Bush, Run Game Could Be Saints' Key
"I was kind of scared," Bush said Monday. "I didn't know what to expect. This was just after Hurricane Katrina, I didn't know if they were even going to have a home field. There were a lot of things about going to the Saints that really made me worried."
A phone call from Drew Brees on draft night helped ease his mind. A year in Sean Payton's offense made him feel like he might be part of something special. And now, at the end of his fourth NFL season, Bush is a part of a Saints running corps that could be the sneak-attack secret weapon that decides Super Bowl XLIV.
"When you've got a quarterback like Drew Brees back there, when he's feeling it, you've got to put the ball in his hands," Saints guard Jahri Evans said. "But our running game is legitimate, and it's definitely important that we maintain that balance. You don't want to be one-dimensional, especially against a defense like theirs, with all of that speed they have."
It's easy to paint this Super Bowl as Brees vs. Peyton Manning, and it may well be that it turns out to be a shootout between those two brilliant quarterbacks. But if there's one thing the Saints clearly do better than the Colts, it's run the ball. The Saints ranked sixth in the NFL in rushing offense in 2009, while the Colts ranked dead last. Add to that the fact that the Colts ranked 24th in the league in rush defense, and it's not hard to imagine a scenario in which the Saints get to running the ball and keeping Manning on the sidelines.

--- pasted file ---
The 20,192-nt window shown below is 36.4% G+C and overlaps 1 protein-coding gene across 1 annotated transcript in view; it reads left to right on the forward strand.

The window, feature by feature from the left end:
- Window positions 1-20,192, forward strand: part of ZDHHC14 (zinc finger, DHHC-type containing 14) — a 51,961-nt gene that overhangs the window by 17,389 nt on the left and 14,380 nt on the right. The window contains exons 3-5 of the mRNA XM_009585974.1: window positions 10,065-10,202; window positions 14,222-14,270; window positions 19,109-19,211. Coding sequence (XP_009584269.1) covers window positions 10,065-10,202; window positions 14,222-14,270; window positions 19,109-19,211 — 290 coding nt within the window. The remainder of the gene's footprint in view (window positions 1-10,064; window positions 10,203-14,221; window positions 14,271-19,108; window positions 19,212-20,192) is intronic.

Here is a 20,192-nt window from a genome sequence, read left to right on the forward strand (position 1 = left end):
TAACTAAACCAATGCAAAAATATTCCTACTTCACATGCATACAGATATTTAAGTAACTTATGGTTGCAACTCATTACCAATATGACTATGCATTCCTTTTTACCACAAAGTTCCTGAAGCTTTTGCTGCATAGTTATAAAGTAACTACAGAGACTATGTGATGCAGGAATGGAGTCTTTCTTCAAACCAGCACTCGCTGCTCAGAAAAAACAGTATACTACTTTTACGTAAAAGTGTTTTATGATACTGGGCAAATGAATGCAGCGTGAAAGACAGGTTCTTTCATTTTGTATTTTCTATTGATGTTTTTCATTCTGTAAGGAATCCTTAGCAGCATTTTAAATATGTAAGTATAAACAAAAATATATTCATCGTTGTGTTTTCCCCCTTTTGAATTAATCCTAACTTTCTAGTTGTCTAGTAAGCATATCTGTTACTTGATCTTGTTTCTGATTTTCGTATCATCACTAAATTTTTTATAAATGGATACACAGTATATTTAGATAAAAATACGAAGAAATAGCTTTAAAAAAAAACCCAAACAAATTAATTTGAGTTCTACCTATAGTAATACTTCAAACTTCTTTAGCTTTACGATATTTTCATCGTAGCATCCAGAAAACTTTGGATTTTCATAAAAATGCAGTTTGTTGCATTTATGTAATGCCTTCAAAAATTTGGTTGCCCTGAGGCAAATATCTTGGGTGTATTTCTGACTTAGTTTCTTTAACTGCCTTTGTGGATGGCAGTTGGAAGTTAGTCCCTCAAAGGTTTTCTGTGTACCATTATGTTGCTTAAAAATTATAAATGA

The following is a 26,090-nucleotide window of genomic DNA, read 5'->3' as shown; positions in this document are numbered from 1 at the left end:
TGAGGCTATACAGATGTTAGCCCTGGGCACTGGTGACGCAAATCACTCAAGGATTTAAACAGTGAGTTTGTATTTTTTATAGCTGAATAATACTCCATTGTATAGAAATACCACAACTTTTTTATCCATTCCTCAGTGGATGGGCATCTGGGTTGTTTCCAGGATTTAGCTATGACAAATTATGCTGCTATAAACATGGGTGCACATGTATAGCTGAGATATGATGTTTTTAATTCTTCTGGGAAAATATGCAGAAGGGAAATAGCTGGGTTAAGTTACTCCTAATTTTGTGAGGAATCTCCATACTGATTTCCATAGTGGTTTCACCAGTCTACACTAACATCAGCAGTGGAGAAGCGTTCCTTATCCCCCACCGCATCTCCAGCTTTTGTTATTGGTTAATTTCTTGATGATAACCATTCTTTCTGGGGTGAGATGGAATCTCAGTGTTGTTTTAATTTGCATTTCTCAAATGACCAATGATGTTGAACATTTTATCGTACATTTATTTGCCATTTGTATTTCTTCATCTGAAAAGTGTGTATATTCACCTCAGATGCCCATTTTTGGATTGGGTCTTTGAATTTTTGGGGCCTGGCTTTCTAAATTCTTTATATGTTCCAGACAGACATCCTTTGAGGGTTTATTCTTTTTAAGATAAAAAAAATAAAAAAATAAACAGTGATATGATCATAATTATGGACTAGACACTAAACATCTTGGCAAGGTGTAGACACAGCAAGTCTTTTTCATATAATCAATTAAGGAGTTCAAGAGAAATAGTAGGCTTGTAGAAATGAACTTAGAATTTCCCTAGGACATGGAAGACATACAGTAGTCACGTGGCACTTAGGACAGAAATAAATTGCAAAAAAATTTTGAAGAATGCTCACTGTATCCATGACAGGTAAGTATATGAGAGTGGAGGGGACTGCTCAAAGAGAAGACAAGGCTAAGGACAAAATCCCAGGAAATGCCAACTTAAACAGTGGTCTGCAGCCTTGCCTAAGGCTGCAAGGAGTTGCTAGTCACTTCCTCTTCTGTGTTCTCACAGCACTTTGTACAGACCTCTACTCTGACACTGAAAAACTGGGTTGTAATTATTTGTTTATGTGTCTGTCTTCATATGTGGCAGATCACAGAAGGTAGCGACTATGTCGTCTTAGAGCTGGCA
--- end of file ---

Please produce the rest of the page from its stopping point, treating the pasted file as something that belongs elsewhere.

"That would be a good way to go," Evans said. "But I think the game is going to dictate a lot of what we do. The good thing we know is that we can run the ball if that presents itself. With the backs we have and the schemes our coaching staff comes up with for them, we always know that's going to be something we can do."
The Saints spent this season in something of a running back rotation. There were games in which Pierre Thomas carried the load, games in which Mike Bell seemed to be more the feature back, and games (especially the playoff game against the Cardinals) in which Bush was the star. Late in the season, Lynell Hamilton became more involved. The point of the Saints' running game is the variety of styles -- Bush the speedster, Bell the power back, Thomas the workhorse type -- that allows Payton to deploy them as the scenario and opponent dictate.
"That's a testament to (Payton's) vision," Bush said. "He does a great job of creating mismatches for all of us, all over the field -- the guys in the passing game as well as the guys in the running game."
For much of this season, it's been Brees and the Saints' passing game that have grabbed most of the headlines, and for good reason. The rush offense ranked sixth in the league, but the pass offense ranked fourth. The Saints basically just have gobs and gobs of offense, and each group takes pride in what it brings to the overall package.
"Our running back group as a core, we like to think that we set the tone -- that the running backs always set the tone for the game, or at least for the offense," Bush said. "It's possible that it gets overlooked, and that's okay, because we have a great pass offense. But we know what we can do, and if they want to put it on the running game, we'll know it's because that's the best way for us to win."